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Three Ways to Collect and Organize Content
Three Ways to Collect and Organize Content

How Libraries, Learning Paths, and Topics work together

Anthony Karcz avatar
Written by Anthony Karcz
Updated over a week ago

This content applies to: Admins

Once your content’s created, the next step is to organize it so that it’s seen by the users who need it. To do this, you’ll use libraries, topics, and learning paths. You don’t have to use all three features but they work great together.


Libraries help your learners focus by surfacing only those courses and learning paths that are included in the library to which they’re assigned. With libraries, learners can self-enroll in courses and learning paths.

Libraries also let you control what content users can access. When you remove a group’s access to your account’s default library and then you add that same group to a custom library, they’re able to see only the courses and learning paths you’ve added to it.

If you have premium content sources enabled, you can also turn off visibility for specific Rise or partner courses and categories in course management. With visibility disabled, the content doesn't display for anyone on your team.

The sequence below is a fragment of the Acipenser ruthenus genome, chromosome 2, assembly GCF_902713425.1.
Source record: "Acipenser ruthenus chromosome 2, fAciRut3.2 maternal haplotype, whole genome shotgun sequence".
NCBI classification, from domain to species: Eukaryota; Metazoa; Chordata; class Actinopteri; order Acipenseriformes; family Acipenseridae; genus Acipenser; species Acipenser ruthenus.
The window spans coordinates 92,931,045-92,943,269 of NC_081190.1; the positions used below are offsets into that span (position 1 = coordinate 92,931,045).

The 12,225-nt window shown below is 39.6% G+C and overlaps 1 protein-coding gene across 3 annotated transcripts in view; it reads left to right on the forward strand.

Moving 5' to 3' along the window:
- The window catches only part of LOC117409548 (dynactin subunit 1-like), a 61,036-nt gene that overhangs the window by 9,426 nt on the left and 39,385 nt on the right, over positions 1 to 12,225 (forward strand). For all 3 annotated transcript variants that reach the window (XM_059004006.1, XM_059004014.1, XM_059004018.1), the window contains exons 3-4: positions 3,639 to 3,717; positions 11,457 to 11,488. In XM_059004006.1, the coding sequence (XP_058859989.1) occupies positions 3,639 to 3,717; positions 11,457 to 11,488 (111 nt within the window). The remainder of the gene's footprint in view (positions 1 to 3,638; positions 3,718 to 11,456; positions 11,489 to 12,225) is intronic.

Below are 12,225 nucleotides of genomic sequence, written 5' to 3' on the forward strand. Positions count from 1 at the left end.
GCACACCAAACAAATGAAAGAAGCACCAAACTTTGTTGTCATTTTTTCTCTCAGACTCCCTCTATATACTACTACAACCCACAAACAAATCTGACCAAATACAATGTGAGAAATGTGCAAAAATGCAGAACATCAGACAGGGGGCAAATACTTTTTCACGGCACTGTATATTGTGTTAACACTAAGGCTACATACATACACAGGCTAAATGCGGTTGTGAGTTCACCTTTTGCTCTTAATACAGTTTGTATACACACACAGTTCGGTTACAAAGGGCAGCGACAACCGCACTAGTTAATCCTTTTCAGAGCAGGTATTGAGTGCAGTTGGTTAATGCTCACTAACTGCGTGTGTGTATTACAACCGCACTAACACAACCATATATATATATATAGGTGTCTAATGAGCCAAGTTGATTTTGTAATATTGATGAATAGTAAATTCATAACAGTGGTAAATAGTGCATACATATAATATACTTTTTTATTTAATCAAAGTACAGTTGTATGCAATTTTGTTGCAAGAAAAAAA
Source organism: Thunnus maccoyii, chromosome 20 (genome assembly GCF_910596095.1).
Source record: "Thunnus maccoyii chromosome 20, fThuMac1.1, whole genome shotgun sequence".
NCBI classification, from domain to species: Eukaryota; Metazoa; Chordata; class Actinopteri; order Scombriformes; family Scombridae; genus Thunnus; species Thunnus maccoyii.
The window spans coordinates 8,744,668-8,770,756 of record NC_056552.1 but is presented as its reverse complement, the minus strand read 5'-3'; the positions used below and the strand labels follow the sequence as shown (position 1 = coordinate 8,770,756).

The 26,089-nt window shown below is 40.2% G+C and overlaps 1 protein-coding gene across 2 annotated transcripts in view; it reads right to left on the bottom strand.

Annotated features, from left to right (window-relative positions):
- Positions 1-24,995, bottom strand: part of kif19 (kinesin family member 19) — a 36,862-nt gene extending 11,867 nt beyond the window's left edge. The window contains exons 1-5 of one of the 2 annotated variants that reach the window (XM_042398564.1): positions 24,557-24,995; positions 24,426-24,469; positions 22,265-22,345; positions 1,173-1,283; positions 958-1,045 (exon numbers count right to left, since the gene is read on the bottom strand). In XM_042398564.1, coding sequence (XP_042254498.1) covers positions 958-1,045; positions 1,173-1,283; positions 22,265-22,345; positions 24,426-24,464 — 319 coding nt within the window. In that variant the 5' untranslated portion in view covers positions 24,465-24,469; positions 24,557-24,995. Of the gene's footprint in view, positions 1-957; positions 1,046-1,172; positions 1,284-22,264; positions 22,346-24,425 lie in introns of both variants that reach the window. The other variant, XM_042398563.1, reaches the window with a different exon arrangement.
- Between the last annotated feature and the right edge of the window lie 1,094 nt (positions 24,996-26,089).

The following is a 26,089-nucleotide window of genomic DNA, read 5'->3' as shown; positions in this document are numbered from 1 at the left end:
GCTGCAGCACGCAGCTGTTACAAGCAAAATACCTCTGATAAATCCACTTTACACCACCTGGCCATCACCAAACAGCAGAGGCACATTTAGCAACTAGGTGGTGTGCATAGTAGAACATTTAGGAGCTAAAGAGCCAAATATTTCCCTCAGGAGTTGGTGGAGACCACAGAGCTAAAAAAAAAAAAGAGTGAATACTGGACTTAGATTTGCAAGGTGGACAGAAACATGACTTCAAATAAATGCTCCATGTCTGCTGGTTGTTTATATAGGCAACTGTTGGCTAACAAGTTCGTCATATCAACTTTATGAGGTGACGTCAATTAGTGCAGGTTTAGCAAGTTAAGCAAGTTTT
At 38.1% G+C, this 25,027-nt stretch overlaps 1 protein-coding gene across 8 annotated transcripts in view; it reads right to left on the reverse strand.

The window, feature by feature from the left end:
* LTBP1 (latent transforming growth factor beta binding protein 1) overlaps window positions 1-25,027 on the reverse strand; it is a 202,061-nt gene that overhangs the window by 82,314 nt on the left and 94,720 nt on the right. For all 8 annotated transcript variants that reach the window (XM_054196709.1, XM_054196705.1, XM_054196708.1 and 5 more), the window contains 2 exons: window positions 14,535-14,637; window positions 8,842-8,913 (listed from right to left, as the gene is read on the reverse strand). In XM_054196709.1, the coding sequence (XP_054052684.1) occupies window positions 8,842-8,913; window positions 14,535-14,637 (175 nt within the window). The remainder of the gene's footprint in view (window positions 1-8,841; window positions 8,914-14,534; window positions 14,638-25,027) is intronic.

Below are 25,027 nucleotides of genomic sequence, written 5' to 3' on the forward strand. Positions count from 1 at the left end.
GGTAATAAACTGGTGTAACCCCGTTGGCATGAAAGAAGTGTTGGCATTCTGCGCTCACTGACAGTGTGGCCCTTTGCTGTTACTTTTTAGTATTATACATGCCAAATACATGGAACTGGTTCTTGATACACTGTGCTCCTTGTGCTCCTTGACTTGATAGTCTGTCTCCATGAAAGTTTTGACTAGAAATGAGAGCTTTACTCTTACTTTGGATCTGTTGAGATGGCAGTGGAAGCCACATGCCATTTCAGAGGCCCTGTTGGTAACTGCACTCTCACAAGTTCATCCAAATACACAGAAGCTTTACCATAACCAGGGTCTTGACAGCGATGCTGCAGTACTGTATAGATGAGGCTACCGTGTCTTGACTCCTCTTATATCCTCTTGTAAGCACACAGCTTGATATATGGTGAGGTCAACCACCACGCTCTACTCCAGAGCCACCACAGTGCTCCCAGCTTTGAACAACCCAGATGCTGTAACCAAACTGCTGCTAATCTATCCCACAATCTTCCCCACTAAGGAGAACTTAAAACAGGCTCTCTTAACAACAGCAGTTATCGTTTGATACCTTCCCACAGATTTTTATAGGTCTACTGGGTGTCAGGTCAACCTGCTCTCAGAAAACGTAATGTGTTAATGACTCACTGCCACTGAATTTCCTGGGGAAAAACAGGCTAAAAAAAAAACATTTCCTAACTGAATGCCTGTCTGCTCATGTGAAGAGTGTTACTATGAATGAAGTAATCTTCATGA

Topics are searchable in the library and give your users a way to quickly browse for content in which they’re interested. Create new topics on the Topics tab, then add them to your content via the Library Topics section for each course or learning path. Learning path topics are added independently from any topics that may be assigned to constituent courses.

A topic list displays in the library sidebar. Topics appear in descending order by the number of courses and learning paths assigned to the topic and then alphabetically. If a topic has no content associated with it in the current library, it doesn’t display.

Learning Paths

Use learning paths when you want to group courses together. This does two things: it provides your learners with a focused collection of related content and offers them a guided experience through progressive information. You can even select an option so that the courses included have to be taken in order, ensuring that learners don’t miss out on prerequisite knowledge.

Learning paths are especially useful when you want learners to explore a topic. While they can find related content on their own in the library, they might not need to view every course contained in a topic. Or there might be an optimal learning order you’d like them to follow. Or you might have courses that complement each other but are tagged with different topics. In a learning path you can add them all into a cohesive exploration of a subject, then assign it to the users or groups that it can best benefit.

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